When you dial into Nick at Nite's retread pantheon 20 years from now, don't be surprised when you find yourself watching Peta Wilson kicking ass. Never mind Suddenly Susan -- La Femme Nikita is the true Mary Tyler Moore of our times.
The phenomenon began in 1990 with Luc Besson's film Nikita, about an erratic urban punk junkie who offs a cop during a dysfunctional drugstore robbery. Nikita is recruited by Section, a covert governmental anti-terrorist group that makes her one of those mixed-blessing job offers: Be a hired assassin for the rest of your life or be executed.
It's a dominant formula for the ensuing decade: Survival repackaged as "choice." Nikita "chooses life" and is then put through a grueling training process to become a feminine assassin. We have here another '90s post-feminist trope: The "I can have it all, I defy categories, I eat 'choice' for breakfast, lunch, and dinner" anthem of the decade.
Nikita's vices are transmuted into strengths. Her "babe assassin" makeover incorporates both purportedly "male" aggressiveness and "female" seductiveness. Note that the show's opening montage contains one of the most utilized images of the '90s: a woman sets fire to something in the background, usually a car, with a flick of the wrist, and then walks toward the camera with that "I'm going to lose that zero and get myself a hero" pout of defiant insouciance. (Where else have we seen this montage? 1) Claire Danes in The Mod Squad; 2) Angela Bassett in Waiting to Exhale; 3) an All Saints video whose title escapes me.)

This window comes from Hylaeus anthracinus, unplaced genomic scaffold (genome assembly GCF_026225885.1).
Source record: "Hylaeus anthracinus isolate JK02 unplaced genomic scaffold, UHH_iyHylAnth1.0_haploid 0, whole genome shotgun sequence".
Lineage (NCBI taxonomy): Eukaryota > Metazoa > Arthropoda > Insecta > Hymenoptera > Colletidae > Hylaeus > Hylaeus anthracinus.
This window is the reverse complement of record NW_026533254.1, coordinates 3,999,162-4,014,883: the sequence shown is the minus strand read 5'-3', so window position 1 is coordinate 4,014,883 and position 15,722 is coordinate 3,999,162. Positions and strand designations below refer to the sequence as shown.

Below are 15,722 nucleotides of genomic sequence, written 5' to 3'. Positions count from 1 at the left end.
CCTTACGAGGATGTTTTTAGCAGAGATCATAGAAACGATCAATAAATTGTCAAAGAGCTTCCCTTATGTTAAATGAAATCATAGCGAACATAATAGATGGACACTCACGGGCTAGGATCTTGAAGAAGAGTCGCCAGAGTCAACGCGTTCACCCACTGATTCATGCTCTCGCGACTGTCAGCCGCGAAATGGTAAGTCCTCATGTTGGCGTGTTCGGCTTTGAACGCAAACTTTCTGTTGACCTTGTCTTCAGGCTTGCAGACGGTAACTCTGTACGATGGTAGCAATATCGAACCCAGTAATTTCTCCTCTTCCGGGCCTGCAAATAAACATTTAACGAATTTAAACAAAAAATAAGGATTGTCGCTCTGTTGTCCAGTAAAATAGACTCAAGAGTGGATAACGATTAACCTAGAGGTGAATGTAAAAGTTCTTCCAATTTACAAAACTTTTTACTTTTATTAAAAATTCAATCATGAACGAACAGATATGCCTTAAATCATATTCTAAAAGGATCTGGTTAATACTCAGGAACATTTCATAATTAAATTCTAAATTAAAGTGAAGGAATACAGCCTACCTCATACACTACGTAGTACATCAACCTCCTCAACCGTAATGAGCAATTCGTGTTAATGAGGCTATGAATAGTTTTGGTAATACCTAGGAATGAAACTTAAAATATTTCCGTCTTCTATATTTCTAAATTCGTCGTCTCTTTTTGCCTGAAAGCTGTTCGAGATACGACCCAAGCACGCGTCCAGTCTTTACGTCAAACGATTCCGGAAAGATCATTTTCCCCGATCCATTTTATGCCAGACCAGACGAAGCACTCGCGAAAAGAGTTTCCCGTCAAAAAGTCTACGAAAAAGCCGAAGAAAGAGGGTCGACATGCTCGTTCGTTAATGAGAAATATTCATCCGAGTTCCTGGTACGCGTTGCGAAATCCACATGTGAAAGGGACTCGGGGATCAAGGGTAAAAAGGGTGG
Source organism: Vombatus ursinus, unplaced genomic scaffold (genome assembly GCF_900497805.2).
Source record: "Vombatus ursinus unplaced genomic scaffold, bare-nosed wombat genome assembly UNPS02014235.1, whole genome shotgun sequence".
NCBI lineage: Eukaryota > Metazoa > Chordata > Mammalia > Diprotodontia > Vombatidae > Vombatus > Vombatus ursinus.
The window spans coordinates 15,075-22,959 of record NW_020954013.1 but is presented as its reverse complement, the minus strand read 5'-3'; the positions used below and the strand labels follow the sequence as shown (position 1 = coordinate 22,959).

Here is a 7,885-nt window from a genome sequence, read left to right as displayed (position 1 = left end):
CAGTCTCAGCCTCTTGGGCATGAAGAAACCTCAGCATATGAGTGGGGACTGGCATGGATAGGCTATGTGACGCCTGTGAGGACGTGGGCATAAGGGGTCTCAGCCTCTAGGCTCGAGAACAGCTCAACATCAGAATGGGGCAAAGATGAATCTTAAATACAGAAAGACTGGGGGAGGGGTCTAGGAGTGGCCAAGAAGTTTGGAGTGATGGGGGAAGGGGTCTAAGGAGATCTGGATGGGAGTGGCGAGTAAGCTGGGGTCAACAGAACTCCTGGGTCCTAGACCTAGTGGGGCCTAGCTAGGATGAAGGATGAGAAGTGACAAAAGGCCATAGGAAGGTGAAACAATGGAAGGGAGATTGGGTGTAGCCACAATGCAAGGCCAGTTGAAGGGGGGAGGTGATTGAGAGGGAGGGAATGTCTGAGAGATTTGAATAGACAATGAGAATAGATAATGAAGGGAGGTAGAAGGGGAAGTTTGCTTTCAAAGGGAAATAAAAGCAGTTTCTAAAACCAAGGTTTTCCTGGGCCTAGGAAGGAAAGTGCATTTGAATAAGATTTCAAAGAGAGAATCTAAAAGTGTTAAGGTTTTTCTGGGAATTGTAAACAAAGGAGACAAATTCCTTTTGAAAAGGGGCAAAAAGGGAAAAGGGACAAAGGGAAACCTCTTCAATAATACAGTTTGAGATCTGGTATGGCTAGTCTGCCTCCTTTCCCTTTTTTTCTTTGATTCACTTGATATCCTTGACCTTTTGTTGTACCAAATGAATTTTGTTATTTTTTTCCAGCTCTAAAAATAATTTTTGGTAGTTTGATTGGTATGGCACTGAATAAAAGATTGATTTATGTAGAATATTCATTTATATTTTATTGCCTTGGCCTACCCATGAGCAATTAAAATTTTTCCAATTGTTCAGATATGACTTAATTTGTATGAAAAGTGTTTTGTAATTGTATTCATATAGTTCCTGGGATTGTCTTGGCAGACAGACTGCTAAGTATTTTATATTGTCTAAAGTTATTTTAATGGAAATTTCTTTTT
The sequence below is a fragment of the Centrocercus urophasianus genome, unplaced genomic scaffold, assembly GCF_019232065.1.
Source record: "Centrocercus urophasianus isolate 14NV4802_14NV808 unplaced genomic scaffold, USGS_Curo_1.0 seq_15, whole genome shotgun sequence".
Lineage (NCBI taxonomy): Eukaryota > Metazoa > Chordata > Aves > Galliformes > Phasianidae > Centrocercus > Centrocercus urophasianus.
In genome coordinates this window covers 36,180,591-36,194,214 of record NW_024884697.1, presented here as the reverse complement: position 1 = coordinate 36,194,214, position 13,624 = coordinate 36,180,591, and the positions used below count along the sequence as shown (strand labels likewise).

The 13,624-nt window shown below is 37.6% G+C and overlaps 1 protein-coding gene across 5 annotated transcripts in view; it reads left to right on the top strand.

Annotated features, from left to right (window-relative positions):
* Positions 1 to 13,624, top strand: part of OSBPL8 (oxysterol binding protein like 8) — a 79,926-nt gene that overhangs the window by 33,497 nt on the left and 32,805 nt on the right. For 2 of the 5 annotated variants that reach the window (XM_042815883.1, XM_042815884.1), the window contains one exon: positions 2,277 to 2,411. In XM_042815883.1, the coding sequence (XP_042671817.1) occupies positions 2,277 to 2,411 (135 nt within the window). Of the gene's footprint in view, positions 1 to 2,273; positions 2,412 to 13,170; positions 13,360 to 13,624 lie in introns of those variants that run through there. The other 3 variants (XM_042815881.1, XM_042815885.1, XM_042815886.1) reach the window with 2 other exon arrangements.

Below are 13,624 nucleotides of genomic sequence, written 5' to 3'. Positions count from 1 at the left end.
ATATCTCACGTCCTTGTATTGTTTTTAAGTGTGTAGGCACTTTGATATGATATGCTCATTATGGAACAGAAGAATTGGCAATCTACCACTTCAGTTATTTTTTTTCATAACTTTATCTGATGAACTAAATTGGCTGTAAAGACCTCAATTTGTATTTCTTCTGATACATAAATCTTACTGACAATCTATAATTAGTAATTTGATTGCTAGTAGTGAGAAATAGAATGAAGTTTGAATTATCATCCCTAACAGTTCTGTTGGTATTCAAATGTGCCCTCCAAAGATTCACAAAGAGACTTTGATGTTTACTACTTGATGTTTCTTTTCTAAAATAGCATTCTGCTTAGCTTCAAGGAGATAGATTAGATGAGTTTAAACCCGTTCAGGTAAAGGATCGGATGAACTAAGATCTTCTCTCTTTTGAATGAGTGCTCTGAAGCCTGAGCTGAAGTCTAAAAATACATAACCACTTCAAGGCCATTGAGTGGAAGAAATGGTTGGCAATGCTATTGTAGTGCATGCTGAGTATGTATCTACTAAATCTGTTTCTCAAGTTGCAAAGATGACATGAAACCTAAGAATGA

In fact, like the rest of us, Nikita has no choice. As the employee of a ruthless, utterly amoral state anti-terrorist organization with a supposedly underlying "moral" purpose (think Microsoft), Nikita faces the dilemma of all job holders: If she quits, they kill her; if we quit, we find another equally soul-killing job or starve to death.
The '90s job market requires a more-than- full-time devotion to the workplace, unpaid (and often unacknowledged) overtime, and a nearly round-the-clock accessibility by cell phone, email, voice mail, and beeper, for fear of seeming unprofessional to superiors. Just like us, Nikita's a sort of human cell phone, on call 24-7, since she might have to undertake a "mission" at any given moment.
What keeps Nikita in the game? Love, of course. Nikita resists fleeing her job and its noxious moral climate; instead, she nurtures romantic dreams of ending up with Michael, her politically and emotionally ambiguous co-worker love interest. In one early episode of the series, aptly titled "Escape," Nikita is offered the opportunity (granted, by a sceevy co-worker whose job it is to watch her at home via video surveillance) to flee Section. While she mulls over the prospect, Michael decides to get (even more) charming, hinting that he and Nikita should start seeing more of each other "outside Section," and then delivers the knock-out seduction punch by whispering: "We fight all the time just to stay alive. Let's not fight what's between us; let's take what we can get."
The Nikita of the movie escapes, even if it's in the form of oblivion. TV's Nikita chooses to stay right where she is, in a loathsome job landscape where every day may be her last, goaded into immobility by the prospect of love. In this respect, we are all la femme Nikita.
Peter Braunstein writes about film and pop culture for the Village Voice, and is currently co-editing an anthology on the 1960s counterculture.